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Series Review: “Social Distance” Draws Us Closer with Each Episode

Written by: Christopher Llewellyn Reed | October 14th, 2020

Series poster: “Social Distance”

Social Distance (Hilary Weisman Graham = creator, 2020) 3 out of 4 stars.

A Netflix anthology series made up of 8 approximately 20-minute episodes, Social Distance, from creator Hilary Weisman Graham (a producer on Netflix’s Orange Is the New Black), sets its different narratives against the backdrop of the global COVID-19 pandemic, each one focusing on different people and/or families as they struggle with the new normal. Shot by its participants, who act, when in the same space, opposite spouses or relatives, Social Distance offers a variety of takes on the world of our current moment. Time will tell whether the stories age well, but for now, many of them address important issues of the day, from lockdown-induced isolation, the irritation of couples suddenly forced to spend every waking moment together, racial injustice and more. Though not all episodes are created equal, enough of them succeed on their individual terms to make the series as watchable as it is topical.

Most, but not all, of each part is photographed from what is by now a familiar visual perspective: the on-board camera of our computers or smart devices. Each story follows a similar three-act trajectory, with setup, conflict and payoff flowing in a well-structured arc. Sometimes the narrative moral feels forced, sometimes it works beautifully. The overall journey is from adequate to great, though even the lesser pieces have their moments. With actors like Becky Ann Baker (Holler), her husband Dylan Baker (The Misogynists), Danielle Brooks (Taystee from Orange Is the New Black), Mike Colter (Netflix’s Luke Cage), Oscar Nuñez (Oscar from NBC’s The Office) and more, there is no shortage of talent, and if the writing doesn’t always quite measure up, it still entertains, and then it’s time to move on to the next entry.

Mike Colter as Ike in SOCIAL DISTANCE ©Social Distance

My favorites are the last two, episodes 7 and 8, entitled “everything is v depressing rn” and “Pomp and Circumstance.” In the former, Mia (Kylie Liya Page), a teenage girl, crushes on Jake (David Iacono), a boy in her virtual gaming group. She thinks he’s far too cool for her, yet her best friend encourages Mia to go for it, seeing in Jake’s behavior signs that he, too, is smitten. Just as things heat up (all remotely, of course), the episode takes a turn for the decidedly unexpected, as the Asian American Mia is suddenly confronted with all the racism surrounding coronavirus conspiracies. Given that I was initially annoyed at the adolescent-speak of the first half, centered on video games that mean nothing to me, I was surprised at how effective and affecting the final moments proved to be.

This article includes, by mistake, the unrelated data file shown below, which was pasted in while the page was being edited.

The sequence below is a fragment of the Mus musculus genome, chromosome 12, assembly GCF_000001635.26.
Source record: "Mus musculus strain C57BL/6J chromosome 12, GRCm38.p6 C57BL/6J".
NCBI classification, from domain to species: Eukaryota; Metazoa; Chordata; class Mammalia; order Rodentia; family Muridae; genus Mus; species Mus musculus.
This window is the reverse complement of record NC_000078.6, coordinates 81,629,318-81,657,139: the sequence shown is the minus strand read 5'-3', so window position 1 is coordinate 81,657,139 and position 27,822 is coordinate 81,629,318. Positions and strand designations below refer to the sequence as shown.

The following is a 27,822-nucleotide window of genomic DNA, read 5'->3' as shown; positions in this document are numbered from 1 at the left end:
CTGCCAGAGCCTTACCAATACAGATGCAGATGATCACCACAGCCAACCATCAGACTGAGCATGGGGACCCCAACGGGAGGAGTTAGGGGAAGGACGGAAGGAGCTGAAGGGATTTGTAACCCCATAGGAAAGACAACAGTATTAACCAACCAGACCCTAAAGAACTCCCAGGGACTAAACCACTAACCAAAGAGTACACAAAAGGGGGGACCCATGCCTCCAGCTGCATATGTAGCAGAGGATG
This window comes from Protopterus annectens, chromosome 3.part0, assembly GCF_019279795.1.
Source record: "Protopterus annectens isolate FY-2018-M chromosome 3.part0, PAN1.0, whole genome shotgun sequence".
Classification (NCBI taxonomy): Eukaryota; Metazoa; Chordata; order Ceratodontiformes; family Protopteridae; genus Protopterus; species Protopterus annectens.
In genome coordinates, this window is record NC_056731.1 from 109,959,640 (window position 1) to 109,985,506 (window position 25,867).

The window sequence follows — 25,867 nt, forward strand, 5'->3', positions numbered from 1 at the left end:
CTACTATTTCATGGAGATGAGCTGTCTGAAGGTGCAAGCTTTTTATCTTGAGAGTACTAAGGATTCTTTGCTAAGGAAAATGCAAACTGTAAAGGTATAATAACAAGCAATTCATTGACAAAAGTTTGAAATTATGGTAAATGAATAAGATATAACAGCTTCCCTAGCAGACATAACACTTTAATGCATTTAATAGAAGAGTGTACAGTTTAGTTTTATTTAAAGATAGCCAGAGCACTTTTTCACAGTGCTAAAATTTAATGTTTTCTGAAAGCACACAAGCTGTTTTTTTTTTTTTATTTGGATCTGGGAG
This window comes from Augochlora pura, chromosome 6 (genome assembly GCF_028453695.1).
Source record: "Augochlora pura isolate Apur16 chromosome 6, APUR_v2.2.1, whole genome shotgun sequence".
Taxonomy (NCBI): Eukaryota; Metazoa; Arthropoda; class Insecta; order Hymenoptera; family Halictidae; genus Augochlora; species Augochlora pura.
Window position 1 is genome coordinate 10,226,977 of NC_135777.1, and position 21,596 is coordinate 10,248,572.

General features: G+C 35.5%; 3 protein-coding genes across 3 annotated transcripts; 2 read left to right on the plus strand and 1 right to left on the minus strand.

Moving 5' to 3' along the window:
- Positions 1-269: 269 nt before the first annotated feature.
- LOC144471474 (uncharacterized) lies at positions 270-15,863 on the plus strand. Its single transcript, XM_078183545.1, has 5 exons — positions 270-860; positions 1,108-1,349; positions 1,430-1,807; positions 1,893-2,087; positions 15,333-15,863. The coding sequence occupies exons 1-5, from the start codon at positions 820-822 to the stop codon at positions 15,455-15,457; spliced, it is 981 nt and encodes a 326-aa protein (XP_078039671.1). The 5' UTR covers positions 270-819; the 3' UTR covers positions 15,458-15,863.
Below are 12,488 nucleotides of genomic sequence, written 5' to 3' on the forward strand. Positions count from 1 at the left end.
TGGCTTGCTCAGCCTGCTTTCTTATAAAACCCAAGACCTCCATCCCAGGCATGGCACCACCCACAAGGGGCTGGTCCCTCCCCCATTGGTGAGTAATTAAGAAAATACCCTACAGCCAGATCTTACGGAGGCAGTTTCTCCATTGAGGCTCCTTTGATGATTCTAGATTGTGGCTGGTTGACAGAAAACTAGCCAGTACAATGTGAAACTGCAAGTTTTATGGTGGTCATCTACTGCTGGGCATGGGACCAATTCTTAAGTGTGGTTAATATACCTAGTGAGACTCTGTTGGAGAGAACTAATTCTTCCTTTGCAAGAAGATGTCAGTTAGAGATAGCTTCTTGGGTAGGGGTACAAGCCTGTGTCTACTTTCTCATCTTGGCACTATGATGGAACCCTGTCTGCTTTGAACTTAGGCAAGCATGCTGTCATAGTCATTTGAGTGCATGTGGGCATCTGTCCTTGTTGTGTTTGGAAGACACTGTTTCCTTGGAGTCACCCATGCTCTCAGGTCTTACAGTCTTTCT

l-r: Kylie Liya Page as Mia Huang and Lachlan Riley Watson as Riley Holcomb in episode 107 of SOCIAL DISTANCE ©Netflix

In the eighth episode, college student Corey (Asante Blackk, Netflix’s When They See Us) finds himself at decided odds with his boss, John (played by Black’s real-life father, Ayize Ma’at), an event videographer, when the latter insists that Corey stay for the graduation gig he has finally managed to book (the first in a long time), even though there is a #BlackLivesMatter protest happening nearby. Both African American, through a generation apart, the two men passionately argue their positions, the one stating that supporting Black businesses is the best way of uplifting the race, the other believing that the time is now to make one’s voice heard. There is no resolution to their disagreement – and how could there be, given the complexity of the issues? – but the clarity and sincerity of their respective points of view makes for a stunning conclusion to the series.

l-r: Ayize Ma’at as John and Asante Blackk as Corey in episode 108 of SOCIAL DISTANCE ©Netflix

Overall, then, Social Distance ends up being quite powerful, delivering solid knockout blows to silence critics, like me, of its earlier sections. Our nation, and the world, are struggling through hard times, and the makers of this series have found a way to use our collective distress as compelling drama. We may all have to wear masks when we go out (and please, do wear one), and keep a proper distance from others, but this is something we can get close to and embrace. Allow its cinematic catharsis to soothe your trauma, if only for a moment.


Christopher Llewellyn Reed is a film critic, filmmaker, and educator, as well as Film Festival Today's Editor. A member of both the Online Film Critics Society (OFCS) and the Washington DC Area Film Critics Association (WAFCA), and a Rotten Tomatoes-approved film critic, Chris is, in addition, lead film critic at Hammer to Nail and the author of Film Editing: Theory and Practice.

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